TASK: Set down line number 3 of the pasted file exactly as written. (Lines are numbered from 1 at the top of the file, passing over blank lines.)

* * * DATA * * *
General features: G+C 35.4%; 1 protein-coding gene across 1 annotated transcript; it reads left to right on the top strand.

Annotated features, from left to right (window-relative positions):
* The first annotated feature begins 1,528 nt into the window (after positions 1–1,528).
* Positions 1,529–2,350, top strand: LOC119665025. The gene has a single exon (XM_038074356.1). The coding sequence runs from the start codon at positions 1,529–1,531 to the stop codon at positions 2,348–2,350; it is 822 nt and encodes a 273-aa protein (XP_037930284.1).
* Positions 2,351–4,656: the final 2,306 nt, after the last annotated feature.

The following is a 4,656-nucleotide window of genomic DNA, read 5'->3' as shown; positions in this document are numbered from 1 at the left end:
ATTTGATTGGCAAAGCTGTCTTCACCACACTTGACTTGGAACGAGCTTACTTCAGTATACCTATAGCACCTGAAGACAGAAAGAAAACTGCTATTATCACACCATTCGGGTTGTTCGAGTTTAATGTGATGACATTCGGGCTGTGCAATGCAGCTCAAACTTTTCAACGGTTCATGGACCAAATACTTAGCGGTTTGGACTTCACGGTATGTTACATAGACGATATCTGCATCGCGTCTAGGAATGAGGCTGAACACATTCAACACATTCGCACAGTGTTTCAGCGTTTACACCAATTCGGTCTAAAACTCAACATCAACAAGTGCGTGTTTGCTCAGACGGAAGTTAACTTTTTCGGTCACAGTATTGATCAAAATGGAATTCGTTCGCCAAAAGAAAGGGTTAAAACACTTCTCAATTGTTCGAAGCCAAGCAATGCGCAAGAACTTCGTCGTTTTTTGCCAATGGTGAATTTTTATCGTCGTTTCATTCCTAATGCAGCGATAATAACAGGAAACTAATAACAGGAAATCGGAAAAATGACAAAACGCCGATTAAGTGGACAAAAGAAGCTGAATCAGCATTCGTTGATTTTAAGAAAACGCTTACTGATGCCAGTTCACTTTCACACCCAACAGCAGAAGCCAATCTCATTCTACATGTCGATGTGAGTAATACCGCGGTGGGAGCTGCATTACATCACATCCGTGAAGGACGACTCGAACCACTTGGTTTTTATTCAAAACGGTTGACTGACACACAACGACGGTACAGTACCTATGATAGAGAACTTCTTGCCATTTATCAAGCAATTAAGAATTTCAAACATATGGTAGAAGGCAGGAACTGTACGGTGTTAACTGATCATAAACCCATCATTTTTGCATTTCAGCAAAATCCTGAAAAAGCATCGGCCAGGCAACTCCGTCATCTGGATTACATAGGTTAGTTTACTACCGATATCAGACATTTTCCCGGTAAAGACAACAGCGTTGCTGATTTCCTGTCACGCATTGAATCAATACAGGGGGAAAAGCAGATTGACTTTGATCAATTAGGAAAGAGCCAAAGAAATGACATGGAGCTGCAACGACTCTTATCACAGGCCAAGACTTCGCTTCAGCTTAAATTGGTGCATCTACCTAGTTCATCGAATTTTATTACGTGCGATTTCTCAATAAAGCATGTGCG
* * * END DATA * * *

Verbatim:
* The first annotated feature begins 1,528 nt into the window (after positions 1–1,528).